1. Winter Warm Up - Sweetened Hibiscus Tea Recipe
There’s nothing like warming up with a soothing tea. This is the simplest way to enjoy hibiscus tea, and you make it like you would any other: boil water and pour it over 2 tsp of (crushed) dried hibiscus petals.
Depending on how strong you like it, let your tea steep for 5 to 10 minutes. It’ll have a thick, velvety texture and a dark, rich colour when it’s fully brewed. Make sure to cover your mug so it stays hot while you wait!
After the petals have been steeped to your liking, add some honey to taste. I like to add about 1/2 tsp per cup of tea.
Whenever I make a hot cup of hibiscus tea, I like reusing the tea bag to make a cold brew for later. The tea is so strong that if I use dried petals and only let it steep for 5 minutes, there’s usually a lot more flavour I can still extract from the petals.
If I don’t want to drink more hot tea, I’ll put the tea leaves in a cup of cold water and leave it in the fridge to sit overnight.
This way I have a nice refreshing zero effort cold brew to enjoy the next day. It also won’t be as strong because this is the second extraction of the petals.
2. 7-Minute Iced Hibiscus Tea Recipe
Proper cold brews take a long time. To get a proper cold brew you’ll want to let it sit overnight to extract the full flavour of the tea. However, it’s not always possible to plan that far in advance.
It happens to me all the time, after a walk or if it’s a very hot day, I start to crave a big glass of iced hibiscus tea. So instead of waiting until the next day to get my fix, I came up with a 7-minute iced hibiscus tea recipe. It’s ready when you want it!
I use 1/4 cup of water, 2 Tsp of crushed dried hibiscus, and a lot of ice (I’ll usually use half an ice cube tray per cup).
Boil the water, pour it over your hibiscus flowers and let them steep for a minimum of 5 minutes. This gives the flowers enough time to bleed their bright red colour into your hot water.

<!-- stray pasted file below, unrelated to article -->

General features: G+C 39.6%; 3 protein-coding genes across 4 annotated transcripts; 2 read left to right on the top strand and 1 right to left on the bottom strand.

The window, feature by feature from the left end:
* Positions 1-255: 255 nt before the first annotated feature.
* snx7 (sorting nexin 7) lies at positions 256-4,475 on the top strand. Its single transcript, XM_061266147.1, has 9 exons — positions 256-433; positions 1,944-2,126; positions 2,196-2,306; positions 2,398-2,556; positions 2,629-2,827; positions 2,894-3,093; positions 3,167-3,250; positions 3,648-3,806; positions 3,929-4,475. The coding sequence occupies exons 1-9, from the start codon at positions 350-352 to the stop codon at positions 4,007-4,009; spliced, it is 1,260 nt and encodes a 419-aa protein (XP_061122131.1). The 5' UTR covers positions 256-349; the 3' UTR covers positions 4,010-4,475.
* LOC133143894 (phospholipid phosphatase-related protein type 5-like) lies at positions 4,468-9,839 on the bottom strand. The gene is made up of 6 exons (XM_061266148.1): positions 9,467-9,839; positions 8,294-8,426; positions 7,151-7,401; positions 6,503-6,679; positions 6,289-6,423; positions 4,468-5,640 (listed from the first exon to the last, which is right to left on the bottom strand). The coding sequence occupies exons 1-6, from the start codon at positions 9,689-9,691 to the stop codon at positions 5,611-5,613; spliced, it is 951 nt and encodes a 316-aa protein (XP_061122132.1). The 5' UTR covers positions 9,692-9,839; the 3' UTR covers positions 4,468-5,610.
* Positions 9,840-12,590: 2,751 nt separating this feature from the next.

Take out the tea bag and mix in 1/2 to 1 tsp of honey, then add your ice. The first few will melt right away because of the hot water, but just keep adding more until your cup is full.
Just a side note, make sure to add the honey before adding the ice.
3. Overnight Hibiscus Sangria (Kid Friendly)
The overnight pitcher is the true cold brew tea with a few delicious additions. I love having a pitcher of iced tea in my fridge at all times during the summer as a nice cool down and refresher.
By adding in some extra ingredients, you can get the perfect punch to serve at all those summer BBQs. Because hibiscus has a rich dark red colour, it’s the perfect alcohol-free alternative to sangria.
Now for the recipe…Add 5 tsp crushed hibiscus petals and a few mint leaves to the pitcher. I still like to steep the tea in hot water for a few minutes. Then boil 3 cups of water and pour it over the tea. Let it steep for 5 minutes.
Once the hibiscus petals had time to steep, add 1 cup of mixed fresh or frozen berries. Fill up the rest of the pitcher with cold water and place it in the fridge overnight. When you’re ready to serve, take out the tea and mix in the honey to taste. I usually like about 2 tbsp, but start with 1 tbsp and then add more to taste.
4. Latte it Up!
Making hibiscus tea into a latte is actually quite tricky. Hibiscus is an acidic flower, which is bad when making a latte because milk and acidity don’t get along. When you add the milk to the tea, it’ll start to curdle if it’s too acidic.
So making this latte work took a lot of trial and error, but I eventually figured out two ways to get around this.
The first way is to use a tea bag instead of dried petals. The tea bags don’t curdle the milk because they’re usually not pure hibiscus tea.
If you’re still against using tea bags, your second option is to use oat or almond milk. It’s the low-fat content that can cause the milk to curdle.
So finally, here’s the recipe:
Brew 1/2 cup water with your tea bag for 5 minutes as usual (don’t forget to cover it!). Once it’s steeped add 1/4 tsp vanilla and 1/2 tsp honey. Once that’s dissolved, top it off with 3/4 cup oat milk and enjoy!
5. Add Some Energy To It
When I’m low energy but craving some hibiscus tea, I mix it with my favourite black tea. The hibiscus flower pairs very nicely with black teas, since it adds a floral note to the flavour.
This mix works for any of the other hibiscus tea recipes too if you need a caffeine boost. Instead of using 2 tsp of crushed hibiscus, I switch out 1 tsp for black tea.
I really love this mix when I need a little bit of a pick me up but still want the benefits of hibiscus. It’s also a nice change from my regular morning cup of black tea.